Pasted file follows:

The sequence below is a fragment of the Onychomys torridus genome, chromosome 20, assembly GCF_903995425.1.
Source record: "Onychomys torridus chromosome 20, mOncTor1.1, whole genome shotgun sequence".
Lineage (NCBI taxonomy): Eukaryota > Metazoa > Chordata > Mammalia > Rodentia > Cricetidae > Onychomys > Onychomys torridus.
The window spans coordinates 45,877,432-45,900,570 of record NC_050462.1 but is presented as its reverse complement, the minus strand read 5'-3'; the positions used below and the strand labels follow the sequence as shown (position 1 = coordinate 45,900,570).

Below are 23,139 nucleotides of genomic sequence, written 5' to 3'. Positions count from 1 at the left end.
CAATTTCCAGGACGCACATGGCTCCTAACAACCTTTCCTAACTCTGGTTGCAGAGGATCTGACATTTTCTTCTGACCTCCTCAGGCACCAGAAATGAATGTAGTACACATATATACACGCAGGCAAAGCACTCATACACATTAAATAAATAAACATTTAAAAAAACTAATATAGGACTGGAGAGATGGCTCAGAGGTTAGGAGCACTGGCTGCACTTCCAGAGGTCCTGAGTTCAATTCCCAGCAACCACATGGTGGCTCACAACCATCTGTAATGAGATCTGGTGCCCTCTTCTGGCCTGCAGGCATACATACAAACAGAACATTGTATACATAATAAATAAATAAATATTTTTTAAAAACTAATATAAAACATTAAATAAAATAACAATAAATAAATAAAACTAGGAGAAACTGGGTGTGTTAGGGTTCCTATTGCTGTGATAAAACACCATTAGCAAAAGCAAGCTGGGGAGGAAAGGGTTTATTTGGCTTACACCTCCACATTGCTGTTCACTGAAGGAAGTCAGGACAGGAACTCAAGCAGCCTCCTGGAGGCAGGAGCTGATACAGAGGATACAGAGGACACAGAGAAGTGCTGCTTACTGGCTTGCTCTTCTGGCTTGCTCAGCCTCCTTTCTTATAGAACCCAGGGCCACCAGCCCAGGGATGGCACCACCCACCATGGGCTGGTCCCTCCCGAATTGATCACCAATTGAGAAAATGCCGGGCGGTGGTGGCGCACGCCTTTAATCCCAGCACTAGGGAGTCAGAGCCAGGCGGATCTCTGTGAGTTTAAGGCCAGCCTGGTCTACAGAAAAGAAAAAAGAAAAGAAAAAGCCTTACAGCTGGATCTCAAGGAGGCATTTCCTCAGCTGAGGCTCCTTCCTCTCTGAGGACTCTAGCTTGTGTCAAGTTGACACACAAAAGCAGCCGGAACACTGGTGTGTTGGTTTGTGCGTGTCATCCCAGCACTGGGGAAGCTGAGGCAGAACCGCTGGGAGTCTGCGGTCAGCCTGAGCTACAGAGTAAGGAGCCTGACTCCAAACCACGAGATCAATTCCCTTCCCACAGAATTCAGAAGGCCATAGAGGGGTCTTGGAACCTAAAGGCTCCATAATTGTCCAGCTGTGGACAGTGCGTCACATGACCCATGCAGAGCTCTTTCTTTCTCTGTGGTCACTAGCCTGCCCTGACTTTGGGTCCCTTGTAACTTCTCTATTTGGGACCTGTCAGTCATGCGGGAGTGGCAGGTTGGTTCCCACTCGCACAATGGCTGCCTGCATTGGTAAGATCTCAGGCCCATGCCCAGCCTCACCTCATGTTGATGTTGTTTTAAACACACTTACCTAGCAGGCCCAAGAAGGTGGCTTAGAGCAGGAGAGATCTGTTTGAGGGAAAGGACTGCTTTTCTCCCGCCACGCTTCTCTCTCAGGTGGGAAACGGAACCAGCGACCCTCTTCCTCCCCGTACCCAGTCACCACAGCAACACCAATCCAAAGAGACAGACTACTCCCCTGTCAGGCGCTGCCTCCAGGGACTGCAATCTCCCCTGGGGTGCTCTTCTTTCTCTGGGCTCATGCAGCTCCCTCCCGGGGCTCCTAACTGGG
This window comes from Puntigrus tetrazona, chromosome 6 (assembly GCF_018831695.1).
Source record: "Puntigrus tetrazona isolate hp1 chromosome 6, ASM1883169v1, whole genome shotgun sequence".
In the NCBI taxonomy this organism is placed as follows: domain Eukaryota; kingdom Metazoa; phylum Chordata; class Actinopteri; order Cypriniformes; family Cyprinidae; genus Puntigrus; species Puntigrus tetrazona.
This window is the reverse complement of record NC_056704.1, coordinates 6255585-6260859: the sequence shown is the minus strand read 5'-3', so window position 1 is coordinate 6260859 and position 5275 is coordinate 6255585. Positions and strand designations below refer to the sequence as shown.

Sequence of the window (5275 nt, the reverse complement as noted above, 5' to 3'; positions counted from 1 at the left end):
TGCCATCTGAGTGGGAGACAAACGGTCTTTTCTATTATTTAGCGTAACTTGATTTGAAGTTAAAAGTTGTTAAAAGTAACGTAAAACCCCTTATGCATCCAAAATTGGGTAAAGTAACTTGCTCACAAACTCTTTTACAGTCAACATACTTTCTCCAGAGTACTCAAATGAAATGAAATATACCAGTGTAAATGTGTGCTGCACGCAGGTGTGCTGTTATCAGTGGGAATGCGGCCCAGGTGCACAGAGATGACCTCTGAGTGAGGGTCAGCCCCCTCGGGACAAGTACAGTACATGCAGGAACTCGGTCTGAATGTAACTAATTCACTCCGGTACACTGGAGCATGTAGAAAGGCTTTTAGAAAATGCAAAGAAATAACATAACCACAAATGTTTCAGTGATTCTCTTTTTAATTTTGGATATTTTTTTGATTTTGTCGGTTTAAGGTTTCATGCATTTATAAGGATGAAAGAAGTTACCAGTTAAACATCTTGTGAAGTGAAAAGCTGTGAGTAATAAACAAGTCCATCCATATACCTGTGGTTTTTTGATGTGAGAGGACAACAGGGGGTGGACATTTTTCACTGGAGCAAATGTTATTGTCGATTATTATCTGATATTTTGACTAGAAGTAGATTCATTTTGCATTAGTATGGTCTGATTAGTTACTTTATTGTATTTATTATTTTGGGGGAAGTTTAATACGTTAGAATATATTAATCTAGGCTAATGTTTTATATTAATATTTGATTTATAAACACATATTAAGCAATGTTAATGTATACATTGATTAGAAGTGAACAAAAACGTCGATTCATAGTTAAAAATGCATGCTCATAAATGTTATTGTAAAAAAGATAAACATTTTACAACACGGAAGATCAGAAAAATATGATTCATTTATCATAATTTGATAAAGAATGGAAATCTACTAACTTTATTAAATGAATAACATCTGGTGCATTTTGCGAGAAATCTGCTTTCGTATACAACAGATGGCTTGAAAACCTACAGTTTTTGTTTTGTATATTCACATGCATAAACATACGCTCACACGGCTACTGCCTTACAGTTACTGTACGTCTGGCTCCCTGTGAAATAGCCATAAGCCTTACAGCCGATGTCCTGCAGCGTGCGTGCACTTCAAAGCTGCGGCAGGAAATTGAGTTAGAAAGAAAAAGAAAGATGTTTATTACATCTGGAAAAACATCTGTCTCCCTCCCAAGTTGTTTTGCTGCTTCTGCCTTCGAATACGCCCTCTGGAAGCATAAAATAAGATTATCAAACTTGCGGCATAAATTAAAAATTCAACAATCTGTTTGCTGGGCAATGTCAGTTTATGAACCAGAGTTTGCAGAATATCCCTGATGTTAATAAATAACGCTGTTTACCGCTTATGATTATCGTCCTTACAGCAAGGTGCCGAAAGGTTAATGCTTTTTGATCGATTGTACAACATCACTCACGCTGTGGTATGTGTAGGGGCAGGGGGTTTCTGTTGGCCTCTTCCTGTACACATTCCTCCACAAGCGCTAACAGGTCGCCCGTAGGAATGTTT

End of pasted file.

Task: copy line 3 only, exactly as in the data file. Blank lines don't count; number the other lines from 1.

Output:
Lineage (NCBI taxonomy): Eukaryota > Metazoa > Chordata > Mammalia > Rodentia > Cricetidae > Onychomys > Onychomys torridus.